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I’m so excited to be doing this podcast and I can’t wait. Every week, we’re going to dive into stories and research and events coming out of the world of Skift. It’s going to be great.

Kopit: A little bit about me. I’m relatively new to the world of travel, and I took kind of a serpentine route to getting here. I was born in Michigan. I grew up on a dirt road and had a pickup truck, and I was just all like, bright lights, big city for my for my whole childhood. And I came here right after college.

I worked for Court TV. I went to law school. I practiced law for a while. I worked at Bloomberg for over a decade. I managed their breaking news team in the Americas. I did all sorts of things there. I ran a crypto publication for a little while, but now I’m here at Skift. It’s been amazing. I’m almost a year in.

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I bring, I think, a little bit of the outsiders’ view. A little bit of that perspective for somebody who hasn’t been in the world of in the business of travel. Seth, you’ve been you’ve been with Skift for a while.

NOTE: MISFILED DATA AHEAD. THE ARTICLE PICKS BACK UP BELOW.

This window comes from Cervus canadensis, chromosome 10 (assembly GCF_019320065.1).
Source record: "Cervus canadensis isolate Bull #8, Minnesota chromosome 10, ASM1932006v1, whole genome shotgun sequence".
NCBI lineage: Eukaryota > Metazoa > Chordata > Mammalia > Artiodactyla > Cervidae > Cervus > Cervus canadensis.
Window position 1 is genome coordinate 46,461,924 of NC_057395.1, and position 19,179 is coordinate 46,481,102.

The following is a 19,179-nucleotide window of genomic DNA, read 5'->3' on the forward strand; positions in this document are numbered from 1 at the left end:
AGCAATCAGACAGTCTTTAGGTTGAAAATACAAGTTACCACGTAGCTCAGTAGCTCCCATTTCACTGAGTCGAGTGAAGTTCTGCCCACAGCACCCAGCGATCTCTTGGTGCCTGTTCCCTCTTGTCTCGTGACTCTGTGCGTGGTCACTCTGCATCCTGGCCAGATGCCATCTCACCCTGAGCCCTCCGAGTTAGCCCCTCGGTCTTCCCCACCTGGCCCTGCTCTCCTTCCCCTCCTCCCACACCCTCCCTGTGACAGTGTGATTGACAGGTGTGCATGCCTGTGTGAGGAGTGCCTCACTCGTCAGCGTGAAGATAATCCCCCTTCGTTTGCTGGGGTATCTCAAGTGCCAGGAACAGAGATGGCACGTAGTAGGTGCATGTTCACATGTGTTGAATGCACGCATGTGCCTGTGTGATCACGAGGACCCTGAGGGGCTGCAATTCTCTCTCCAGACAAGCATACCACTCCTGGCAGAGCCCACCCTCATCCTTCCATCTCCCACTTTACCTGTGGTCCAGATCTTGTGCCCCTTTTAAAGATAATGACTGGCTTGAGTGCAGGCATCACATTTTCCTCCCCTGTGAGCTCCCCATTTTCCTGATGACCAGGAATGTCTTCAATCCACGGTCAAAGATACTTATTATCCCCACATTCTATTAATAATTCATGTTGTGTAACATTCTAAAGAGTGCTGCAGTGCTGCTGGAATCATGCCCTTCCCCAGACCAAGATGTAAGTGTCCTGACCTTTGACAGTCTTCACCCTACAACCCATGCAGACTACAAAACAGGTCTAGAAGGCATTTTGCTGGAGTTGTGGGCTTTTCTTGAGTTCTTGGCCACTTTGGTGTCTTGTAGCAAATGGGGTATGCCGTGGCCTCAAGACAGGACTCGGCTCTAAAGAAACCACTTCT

Borko: I think you bring a lot of value. And we’re really glad to have such an experienced editor-in-chief like yourself here on this Skift team. I think it’s a big step up for us. I’ve been at Skift for coming up on seven years.

So it is a bit weird to think of myself as an insider, but it’s definitely been a long run in the travel industry. Before that, I started my career in finance and in banking. So I’ve always had a love … that’s where I learned my love for numbers and Excel and the pivot tables and all that stuff. And you know, it makes the world go around.

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I can’t tell you how much AI is really just pivot tables with a good user experience. Maybe that’s a whole another topic. But I came from that world of of finance and analysis and was thrilled to bring it to the travel industry. And there are some major publicly traded companies in this business that really deserve more analysis and scrutiny and insights.